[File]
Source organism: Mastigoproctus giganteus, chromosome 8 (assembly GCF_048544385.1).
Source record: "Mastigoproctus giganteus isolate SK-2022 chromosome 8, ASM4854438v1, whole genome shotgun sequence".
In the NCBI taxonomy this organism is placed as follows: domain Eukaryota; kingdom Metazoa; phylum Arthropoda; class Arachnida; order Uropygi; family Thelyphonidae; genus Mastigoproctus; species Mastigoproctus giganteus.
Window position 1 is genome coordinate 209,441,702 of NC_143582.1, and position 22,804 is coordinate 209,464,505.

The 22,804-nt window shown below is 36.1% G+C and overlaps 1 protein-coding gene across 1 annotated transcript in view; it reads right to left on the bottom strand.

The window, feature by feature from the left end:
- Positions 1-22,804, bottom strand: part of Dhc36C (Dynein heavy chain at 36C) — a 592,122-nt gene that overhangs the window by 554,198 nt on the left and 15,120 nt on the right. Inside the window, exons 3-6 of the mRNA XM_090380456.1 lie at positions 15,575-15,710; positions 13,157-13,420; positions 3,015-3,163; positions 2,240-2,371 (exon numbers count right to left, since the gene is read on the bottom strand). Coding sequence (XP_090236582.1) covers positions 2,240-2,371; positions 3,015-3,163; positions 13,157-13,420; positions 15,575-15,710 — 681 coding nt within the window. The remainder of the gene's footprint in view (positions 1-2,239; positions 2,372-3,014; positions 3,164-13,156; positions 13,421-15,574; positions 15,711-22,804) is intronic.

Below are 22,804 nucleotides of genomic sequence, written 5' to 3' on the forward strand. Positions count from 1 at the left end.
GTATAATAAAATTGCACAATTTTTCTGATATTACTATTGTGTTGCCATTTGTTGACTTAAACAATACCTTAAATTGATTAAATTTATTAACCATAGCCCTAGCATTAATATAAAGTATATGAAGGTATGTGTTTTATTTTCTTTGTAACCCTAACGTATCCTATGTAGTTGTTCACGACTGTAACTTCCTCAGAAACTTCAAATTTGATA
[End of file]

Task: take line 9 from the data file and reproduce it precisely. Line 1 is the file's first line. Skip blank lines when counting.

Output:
GTATAATAAAATTGCACAATTTTTCTGATATTACTATTGTGTTGCCATTTGTTGACTTAAACAATACCTTAAATTGATTAAATTTATTAACCATAGCCCTAGCATTAATATAAAGTATATGAAGGTATGTGTTTTATTTTCTTTGTAACCCTAACGTATCCTATGTAGTTGTTCACGACTGTAACTTCCTCAGAAACTTCAAATTTGATA